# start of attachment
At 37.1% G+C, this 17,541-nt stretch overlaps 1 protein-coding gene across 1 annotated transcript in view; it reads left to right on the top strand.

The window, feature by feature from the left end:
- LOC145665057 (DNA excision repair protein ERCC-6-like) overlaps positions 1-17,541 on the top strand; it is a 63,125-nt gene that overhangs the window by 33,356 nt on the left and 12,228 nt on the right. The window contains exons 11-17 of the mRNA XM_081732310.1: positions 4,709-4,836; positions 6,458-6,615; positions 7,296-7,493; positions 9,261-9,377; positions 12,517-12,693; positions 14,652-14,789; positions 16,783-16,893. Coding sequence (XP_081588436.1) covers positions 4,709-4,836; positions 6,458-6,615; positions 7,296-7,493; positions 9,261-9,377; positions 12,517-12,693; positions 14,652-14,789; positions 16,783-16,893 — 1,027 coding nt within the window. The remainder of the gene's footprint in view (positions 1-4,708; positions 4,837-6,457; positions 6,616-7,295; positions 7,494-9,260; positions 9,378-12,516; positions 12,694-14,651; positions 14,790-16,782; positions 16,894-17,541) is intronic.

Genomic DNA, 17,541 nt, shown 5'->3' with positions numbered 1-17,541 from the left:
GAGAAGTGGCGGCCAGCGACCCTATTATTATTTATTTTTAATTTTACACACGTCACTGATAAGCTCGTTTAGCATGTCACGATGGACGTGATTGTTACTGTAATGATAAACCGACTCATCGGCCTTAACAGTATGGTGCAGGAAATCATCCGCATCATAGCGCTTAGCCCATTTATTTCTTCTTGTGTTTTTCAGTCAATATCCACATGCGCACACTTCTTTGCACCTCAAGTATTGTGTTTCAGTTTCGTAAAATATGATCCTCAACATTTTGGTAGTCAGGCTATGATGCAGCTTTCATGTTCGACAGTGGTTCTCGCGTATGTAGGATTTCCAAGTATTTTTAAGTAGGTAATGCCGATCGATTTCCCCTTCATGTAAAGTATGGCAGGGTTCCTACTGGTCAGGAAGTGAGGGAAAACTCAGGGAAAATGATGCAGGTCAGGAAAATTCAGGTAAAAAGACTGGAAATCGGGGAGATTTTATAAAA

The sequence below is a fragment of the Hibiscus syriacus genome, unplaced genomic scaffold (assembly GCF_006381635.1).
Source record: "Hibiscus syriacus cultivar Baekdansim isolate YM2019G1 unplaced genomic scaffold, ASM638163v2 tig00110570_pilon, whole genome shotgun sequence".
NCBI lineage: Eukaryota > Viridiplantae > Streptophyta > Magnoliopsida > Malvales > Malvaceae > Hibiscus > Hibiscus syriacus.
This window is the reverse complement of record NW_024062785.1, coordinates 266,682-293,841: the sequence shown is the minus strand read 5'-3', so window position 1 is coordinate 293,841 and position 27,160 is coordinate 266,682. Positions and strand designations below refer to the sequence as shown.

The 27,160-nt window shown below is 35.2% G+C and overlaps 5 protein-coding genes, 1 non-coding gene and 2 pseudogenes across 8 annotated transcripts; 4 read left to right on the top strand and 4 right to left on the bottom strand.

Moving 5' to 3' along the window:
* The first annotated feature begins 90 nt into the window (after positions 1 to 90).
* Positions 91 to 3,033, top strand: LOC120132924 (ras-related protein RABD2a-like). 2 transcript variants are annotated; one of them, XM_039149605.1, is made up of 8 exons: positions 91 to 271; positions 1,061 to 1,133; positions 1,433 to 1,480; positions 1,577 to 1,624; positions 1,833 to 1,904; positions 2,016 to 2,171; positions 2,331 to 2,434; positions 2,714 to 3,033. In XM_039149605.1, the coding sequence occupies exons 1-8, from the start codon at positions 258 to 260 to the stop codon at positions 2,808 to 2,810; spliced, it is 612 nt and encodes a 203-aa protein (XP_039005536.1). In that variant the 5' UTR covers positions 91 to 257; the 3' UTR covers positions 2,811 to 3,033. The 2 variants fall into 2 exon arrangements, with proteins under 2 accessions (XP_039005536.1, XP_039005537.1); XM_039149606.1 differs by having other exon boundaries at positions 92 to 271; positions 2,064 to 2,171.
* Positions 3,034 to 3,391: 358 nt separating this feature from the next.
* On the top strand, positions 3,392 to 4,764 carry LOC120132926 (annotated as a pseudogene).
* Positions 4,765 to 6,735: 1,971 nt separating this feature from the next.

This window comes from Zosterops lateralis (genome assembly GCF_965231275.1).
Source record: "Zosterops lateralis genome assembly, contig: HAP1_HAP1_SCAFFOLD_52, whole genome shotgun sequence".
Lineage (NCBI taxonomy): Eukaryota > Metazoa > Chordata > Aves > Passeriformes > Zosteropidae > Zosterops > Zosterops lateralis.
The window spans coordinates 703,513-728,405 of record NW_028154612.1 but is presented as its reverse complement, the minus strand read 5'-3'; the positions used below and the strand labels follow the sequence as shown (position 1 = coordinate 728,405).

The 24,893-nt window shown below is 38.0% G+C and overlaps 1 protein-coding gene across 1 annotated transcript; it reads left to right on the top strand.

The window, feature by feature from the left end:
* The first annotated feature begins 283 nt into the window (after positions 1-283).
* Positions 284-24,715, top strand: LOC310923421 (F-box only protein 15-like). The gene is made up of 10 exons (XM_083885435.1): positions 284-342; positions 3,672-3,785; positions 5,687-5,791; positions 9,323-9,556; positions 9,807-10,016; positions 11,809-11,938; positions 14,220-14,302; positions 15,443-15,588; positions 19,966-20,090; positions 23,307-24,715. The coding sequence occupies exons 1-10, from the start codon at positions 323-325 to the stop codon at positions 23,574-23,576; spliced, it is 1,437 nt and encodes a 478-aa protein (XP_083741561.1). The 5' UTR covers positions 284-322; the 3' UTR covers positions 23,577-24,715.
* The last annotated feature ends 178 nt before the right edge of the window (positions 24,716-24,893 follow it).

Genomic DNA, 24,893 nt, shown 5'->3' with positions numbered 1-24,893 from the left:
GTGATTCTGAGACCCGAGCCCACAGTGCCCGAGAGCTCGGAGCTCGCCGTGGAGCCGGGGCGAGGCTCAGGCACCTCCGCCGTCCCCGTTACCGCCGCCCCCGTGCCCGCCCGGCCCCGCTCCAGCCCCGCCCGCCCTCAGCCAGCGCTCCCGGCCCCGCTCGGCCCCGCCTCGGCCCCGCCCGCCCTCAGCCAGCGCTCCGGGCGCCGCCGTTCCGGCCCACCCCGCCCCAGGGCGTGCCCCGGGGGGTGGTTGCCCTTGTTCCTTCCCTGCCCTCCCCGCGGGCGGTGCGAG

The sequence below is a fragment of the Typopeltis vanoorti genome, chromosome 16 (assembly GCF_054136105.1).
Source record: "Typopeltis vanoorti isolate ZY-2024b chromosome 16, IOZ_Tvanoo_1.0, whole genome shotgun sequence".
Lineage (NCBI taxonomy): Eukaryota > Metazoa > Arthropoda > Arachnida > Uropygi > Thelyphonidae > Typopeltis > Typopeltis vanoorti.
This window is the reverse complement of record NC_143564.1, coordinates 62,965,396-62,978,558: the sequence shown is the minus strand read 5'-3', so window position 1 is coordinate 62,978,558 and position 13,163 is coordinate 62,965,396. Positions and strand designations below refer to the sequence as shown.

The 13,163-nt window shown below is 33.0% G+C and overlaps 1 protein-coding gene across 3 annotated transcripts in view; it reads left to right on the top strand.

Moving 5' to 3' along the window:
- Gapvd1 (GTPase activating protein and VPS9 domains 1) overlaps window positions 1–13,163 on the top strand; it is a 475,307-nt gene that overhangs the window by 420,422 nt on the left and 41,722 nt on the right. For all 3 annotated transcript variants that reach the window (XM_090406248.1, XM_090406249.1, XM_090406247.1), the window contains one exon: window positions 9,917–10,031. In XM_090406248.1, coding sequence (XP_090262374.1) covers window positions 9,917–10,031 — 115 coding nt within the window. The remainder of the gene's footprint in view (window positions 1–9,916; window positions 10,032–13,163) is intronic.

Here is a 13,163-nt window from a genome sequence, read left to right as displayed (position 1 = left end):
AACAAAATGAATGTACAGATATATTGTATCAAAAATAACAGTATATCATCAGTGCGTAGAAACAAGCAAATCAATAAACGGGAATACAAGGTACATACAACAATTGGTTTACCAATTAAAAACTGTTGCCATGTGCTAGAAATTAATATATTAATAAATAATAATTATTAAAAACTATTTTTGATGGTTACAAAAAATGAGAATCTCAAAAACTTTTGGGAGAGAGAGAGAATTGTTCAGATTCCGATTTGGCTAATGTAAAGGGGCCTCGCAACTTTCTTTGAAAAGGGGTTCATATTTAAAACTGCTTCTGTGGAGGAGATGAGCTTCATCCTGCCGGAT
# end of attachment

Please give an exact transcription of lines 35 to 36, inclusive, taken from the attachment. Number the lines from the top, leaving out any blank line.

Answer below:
Here is a 13,163-nt window from a genome sequence, read left to right as displayed (position 1 = left end):
AACAAAATGAATGTACAGATATATTGTATCAAAAATAACAGTATATCATCAGTGCGTAGAAACAAGCAAATCAATAAACGGGAATACAAGGTACATACAACAATTGGTTTACCAATTAAAAACTGTTGCCATGTGCTAGAAATTAATATATTAATAAATAATAATTATTAAAAACTATTTTTGATGGTTACAAAAAATGAGAATCTCAAAAACTTTTGGGAGAGAGAGAGAATTGTTCAGATTCCGATTTGGCTAATGTAAAGGGGCCTCGCAACTTTCTTTGAAAAGGGGTTCATATTTAAAACTGCTTCTGTGGAGGAGATGAGCTTCATCCTGCCGGAT